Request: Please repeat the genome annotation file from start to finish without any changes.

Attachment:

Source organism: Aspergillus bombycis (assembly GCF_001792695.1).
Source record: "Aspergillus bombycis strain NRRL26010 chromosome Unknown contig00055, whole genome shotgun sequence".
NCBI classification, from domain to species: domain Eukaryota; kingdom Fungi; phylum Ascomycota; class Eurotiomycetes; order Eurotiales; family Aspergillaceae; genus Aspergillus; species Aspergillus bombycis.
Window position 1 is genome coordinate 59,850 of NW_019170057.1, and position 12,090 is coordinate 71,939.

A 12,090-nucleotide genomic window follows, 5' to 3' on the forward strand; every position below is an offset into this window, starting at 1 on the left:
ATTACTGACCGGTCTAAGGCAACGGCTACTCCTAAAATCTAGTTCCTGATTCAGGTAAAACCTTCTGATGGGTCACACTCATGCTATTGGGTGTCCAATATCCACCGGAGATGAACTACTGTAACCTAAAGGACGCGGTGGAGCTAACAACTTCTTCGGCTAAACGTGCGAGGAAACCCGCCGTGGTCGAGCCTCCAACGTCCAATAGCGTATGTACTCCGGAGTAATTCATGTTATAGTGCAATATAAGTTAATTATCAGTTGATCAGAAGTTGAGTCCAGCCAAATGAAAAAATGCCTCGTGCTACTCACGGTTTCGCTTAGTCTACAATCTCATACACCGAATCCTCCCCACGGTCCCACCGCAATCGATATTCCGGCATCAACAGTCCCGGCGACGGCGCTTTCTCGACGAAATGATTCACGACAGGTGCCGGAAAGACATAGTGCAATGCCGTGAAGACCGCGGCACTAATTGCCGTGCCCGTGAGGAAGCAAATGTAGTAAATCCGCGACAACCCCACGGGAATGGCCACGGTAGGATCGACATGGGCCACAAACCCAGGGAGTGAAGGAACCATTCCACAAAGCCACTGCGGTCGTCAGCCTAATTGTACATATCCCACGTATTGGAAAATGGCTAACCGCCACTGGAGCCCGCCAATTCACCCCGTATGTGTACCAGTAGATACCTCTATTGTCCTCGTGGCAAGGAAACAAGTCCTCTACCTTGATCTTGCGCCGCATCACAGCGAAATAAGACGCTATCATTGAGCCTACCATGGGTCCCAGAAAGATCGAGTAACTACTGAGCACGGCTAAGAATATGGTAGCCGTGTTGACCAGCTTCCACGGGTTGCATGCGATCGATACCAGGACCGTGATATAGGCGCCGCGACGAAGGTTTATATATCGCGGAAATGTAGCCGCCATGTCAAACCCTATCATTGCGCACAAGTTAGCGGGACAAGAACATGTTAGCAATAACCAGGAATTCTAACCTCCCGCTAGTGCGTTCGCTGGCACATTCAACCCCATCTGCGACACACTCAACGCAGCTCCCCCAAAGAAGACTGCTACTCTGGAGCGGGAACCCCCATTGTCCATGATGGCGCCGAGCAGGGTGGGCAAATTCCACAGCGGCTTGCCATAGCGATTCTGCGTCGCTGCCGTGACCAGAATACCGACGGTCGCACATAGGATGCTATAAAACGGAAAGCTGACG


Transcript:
Source organism: Aspergillus bombycis (assembly GCF_001792695.1).
Source record: "Aspergillus bombycis strain NRRL26010 chromosome Unknown contig00055, whole genome shotgun sequence".
NCBI classification, from domain to species: domain Eukaryota; kingdom Fungi; phylum Ascomycota; class Eurotiomycetes; order Eurotiales; family Aspergillaceae; genus Aspergillus; species Aspergillus bombycis.
Window position 1 is genome coordinate 59,850 of NW_019170057.1, and position 12,090 is coordinate 71,939.

A 12,090-nucleotide genomic window follows, 5' to 3' on the forward strand; every position below is an offset into this window, starting at 1 on the left:
ATTACTGACCGGTCTAAGGCAACGGCTACTCCTAAAATCTAGTTCCTGATTCAGGTAAAACCTTCTGATGGGTCACACTCATGCTATTGGGTGTCCAATATCCACCGGAGATGAACTACTGTAACCTAAAGGACGCGGTGGAGCTAACAACTTCTTCGGCTAAACGTGCGAGGAAACCCGCCGTGGTCGAGCCTCCAACGTCCAATAGCGTATGTACTCCGGAGTAATTCATGTTATAGTGCAATATAAGTTAATTATCAGTTGATCAGAAGTTGAGTCCAGCCAAATGAAAAAATGCCTCGTGCTACTCACGGTTTCGCTTAGTCTACAATCTCATACACCGAATCCTCCCCACGGTCCCACCGCAATCGATATTCCGGCATCAACAGTCCCGGCGACGGCGCTTTCTCGACGAAATGATTCACGACAGGTGCCGGAAAGACATAGTGCAATGCCGTGAAGACCGCGGCACTAATTGCCGTGCCCGTGAGGAAGCAAATGTAGTAAATCCGCGACAACCCCACGGGAATGGCCACGGTAGGATCGACATGGGCCACAAACCCAGGGAGTGAAGGAACCATTCCACAAAGCCACTGCGGTCGTCAGCCTAATTGTACATATCCCACGTATTGGAAAATGGCTAACCGCCACTGGAGCCCGCCAATTCACCCCGTATGTGTACCAGTAGATACCTCTATTGTCCTCGTGGCAAGGAAACAAGTCCTCTACCTTGATCTTGCGCCGCATCACAGCGAAATAAGACGCTATCATTGAGCCTACCATGGGTCCCAGAAAGATCGAGTAACTACTGAGCACGGCTAAGAATATGGTAGCCGTGTTGACCAGCTTCCACGGGTTGCATGCGATCGATACCAGGACCGTGATATAGGCGCCGCGACGAAGGTTTATATATCGCGGAAATGTAGCCGCCATGTCAAACCCTATCATTGCGCACAAGTTAGCGGGACAAGAACATGTTAGCAATAACCAGGAATTCTAACCTCCCGCTAGTGCGTTCGCTGGCACATTCAACCCCATCTGCGACACACTCAACGCAGCTCCCCCAAAGAAGACTGCTACTCTGGAGCGGGAACCCCCATTGTCCATGATGGCGCCGAGCAGGGTGGGCAAATTCCACAGCGGCTTGCCATAGCGATTCTGCGTCGCTGCCGTGACCAGAATACCGACGGTCGCACATAGGATGCTATAAAACGGAAAGCTGACG